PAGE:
- Iowa City Transit – $750,000 for completing the design phase for the new Iowa City Transit Operations and Maintenance Facility. (Iowa City Transit/City of Iowa City)
- Mahaska Oskaloosa Driving Economic Success (MODES) Planning Study – $850,000 to help fund the public-private project, MODES, for a new roadway that will provide improved regional and local access in rural east central Iowa. (Mahaska County)
- Ottumwa Combined Sewer Overflow – $2,500,000 to fund The Blake’s Branch Sewer project as part of the city’s continued efforts to meet federal and state mandates to remedy the Combined Sewer Overflow (CSO) throughout the city. (City of Ottumwa)
- Reconstruction of Hwy. 38 – $1,000,000 to fund the first two of three phases of the reconstruction of Iowa Highway 38, also known as Cedar Street, Tipton’s main street. (City of Tipton)
- Scott County Bridge Replacement – $600,000 for a bridge replacement project located near Pleasant Valley on the National Bridge Inspection system and considered structurally deficient. (Scott County Secondary Roads Department)
Axne – Iowa 3rd Congressional District
Axne submitted ten requests totaling $10,696,672.40. They are:
- Van Meter Public Safety – $500,000 to help fund a new public safety facility. (City of Van Meter)
- Stanton Childcare Resource Center Expansion Project – $1,000,000 to begin constructing a new center with 11,134 square feet, additional classroom space that would accommodate an additional 49 childcare slots for children. (Stanton Childcare Resource Center)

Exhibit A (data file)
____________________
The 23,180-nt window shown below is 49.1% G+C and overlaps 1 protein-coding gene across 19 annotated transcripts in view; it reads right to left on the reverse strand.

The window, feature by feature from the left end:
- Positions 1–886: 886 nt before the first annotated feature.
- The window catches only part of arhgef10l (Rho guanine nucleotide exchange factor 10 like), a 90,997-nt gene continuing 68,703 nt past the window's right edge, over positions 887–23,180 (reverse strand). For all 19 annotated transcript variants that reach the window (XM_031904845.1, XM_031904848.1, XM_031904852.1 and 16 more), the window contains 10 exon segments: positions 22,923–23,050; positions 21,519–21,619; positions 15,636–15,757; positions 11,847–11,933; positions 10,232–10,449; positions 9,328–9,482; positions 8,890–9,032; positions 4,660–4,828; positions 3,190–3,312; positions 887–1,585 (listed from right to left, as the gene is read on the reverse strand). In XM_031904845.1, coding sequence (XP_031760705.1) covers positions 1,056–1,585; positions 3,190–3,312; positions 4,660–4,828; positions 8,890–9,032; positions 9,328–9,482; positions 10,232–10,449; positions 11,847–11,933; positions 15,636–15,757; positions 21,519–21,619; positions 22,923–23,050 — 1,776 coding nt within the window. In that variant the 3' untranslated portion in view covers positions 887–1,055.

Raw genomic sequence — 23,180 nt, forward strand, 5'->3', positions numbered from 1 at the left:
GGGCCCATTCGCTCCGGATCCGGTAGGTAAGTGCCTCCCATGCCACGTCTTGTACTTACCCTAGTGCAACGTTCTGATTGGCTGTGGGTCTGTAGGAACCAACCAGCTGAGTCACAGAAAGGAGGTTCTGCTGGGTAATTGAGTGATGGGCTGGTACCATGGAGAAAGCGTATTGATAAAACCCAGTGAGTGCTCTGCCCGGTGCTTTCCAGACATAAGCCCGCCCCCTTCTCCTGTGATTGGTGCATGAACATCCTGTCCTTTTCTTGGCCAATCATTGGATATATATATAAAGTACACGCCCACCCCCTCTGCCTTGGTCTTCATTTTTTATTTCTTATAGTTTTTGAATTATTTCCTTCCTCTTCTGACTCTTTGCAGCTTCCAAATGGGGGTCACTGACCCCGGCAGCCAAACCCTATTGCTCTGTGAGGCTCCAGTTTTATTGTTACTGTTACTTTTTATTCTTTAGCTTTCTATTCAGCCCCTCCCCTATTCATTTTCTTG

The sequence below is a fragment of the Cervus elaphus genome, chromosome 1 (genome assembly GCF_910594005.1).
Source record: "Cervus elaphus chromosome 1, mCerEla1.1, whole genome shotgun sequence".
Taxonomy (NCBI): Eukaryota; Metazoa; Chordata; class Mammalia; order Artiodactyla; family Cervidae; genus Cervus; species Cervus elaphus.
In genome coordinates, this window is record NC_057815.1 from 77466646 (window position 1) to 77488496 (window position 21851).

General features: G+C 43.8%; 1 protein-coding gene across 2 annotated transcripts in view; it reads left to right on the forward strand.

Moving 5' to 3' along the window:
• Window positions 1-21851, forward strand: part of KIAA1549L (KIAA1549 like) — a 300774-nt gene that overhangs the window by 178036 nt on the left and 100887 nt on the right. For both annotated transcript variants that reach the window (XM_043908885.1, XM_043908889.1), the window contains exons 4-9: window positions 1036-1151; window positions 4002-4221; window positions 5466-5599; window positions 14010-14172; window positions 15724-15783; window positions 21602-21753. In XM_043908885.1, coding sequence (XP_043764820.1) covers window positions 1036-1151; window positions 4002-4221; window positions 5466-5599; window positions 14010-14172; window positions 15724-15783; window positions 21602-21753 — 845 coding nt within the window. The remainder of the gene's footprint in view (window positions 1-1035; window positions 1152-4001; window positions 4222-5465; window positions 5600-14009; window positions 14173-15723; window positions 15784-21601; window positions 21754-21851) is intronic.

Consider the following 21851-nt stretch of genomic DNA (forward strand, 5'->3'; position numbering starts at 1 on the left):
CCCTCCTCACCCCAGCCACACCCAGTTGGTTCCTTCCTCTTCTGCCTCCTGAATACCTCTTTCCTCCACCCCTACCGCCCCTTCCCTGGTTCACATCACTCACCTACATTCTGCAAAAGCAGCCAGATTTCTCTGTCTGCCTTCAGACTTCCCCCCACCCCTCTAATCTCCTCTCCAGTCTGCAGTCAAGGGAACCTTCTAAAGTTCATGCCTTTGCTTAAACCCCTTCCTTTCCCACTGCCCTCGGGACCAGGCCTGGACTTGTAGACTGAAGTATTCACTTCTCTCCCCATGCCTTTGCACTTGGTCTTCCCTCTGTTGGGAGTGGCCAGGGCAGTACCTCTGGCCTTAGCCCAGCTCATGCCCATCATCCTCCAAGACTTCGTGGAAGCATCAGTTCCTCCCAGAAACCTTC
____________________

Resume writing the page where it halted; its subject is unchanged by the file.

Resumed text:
- Ringgold Child Care Center Re-Design Project – $725,336 to fund updates to a 24-year-old building and creating safer outdoor play areas. (Ringgold Child Care Center)
- Creston Waterworks Intake Project – $600,000 to upgrade its 12 Mile Intake and 12 Mile Water treatment plant. (Creston City Waterworks)
- NW Saylorville Drive Sewer Extension – $1,000,000 to allow the City of Johnston to extend 11,820 linear feet of sanitary sewer almost exclusively through federally owned land (Camp Dodge) to connect the northwest portion of the City to the municipal sanitary sewer system. (City of Johnston)
- Primary Health Care Dental Project – $100,000 to purchase new dental operatory equipment at the Bery Engebretsen Dental Clinic located in Des Moines. (Primary Health Care, Inc.)
- South End Housing Development Project – $904,336.43 to fund infrastructure projects within the South End neighborhood in Council Bluffs. The projects will facilitate the construction of single-family and multi-family housing units. (City of Council Bluffs)